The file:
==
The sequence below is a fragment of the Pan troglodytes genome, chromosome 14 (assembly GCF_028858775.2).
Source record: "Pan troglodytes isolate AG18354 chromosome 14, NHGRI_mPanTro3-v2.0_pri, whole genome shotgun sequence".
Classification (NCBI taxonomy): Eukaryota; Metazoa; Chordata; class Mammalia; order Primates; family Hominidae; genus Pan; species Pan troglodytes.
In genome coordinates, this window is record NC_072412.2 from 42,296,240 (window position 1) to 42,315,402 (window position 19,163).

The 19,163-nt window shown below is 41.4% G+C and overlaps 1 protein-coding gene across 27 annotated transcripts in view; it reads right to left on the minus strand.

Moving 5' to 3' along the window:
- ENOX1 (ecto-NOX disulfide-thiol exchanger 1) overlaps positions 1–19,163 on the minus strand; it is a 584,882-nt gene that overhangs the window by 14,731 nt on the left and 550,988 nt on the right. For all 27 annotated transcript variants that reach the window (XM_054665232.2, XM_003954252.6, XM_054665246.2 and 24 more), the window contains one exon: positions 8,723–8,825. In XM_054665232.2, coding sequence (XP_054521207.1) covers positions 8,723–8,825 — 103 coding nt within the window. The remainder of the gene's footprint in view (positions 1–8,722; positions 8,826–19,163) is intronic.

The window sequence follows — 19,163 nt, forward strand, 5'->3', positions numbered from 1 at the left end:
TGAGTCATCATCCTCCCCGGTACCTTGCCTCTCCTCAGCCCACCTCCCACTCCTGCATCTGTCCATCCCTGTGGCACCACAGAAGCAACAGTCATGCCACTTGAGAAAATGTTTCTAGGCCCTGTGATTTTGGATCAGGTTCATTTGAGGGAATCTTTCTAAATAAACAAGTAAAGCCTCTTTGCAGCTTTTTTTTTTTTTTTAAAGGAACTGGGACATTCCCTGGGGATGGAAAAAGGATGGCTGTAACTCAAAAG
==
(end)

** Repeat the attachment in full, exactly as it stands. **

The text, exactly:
The sequence below is a fragment of the Pan troglodytes genome, chromosome 14 (assembly GCF_028858775.2).
Source record: "Pan troglodytes isolate AG18354 chromosome 14, NHGRI_mPanTro3-v2.0_pri, whole genome shotgun sequence".
Classification (NCBI taxonomy): Eukaryota; Metazoa; Chordata; class Mammalia; order Primates; family Hominidae; genus Pan; species Pan troglodytes.
In genome coordinates, this window is record NC_072412.2 from 42,296,240 (window position 1) to 42,315,402 (window position 19,163).

The 19,163-nt window shown below is 41.4% G+C and overlaps 1 protein-coding gene across 27 annotated transcripts in view; it reads right to left on the minus strand.

Moving 5' to 3' along the window:
- ENOX1 (ecto-NOX disulfide-thiol exchanger 1) overlaps positions 1–19,163 on the minus strand; it is a 584,882-nt gene that overhangs the window by 14,731 nt on the left and 550,988 nt on the right. For all 27 annotated transcript variants that reach the window (XM_054665232.2, XM_003954252.6, XM_054665246.2 and 24 more), the window contains one exon: positions 8,723–8,825. In XM_054665232.2, coding sequence (XP_054521207.1) covers positions 8,723–8,825 — 103 coding nt within the window. The remainder of the gene's footprint in view (positions 1–8,722; positions 8,826–19,163) is intronic.

The window sequence follows — 19,163 nt, forward strand, 5'->3', positions numbered from 1 at the left end:
TGAGTCATCATCCTCCCCGGTACCTTGCCTCTCCTCAGCCCACCTCCCACTCCTGCATCTGTCCATCCCTGTGGCACCACAGAAGCAACAGTCATGCCACTTGAGAAAATGTTTCTAGGCCCTGTGATTTTGGATCAGGTTCATTTGAGGGAATCTTTCTAAATAAACAAGTAAAGCCTCTTTGCAGCTTTTTTTTTTTTTTTAAAGGAACTGGGACATTCCCTGGGGATGGAAAAAGGATGGCTGTAACTCAAAAG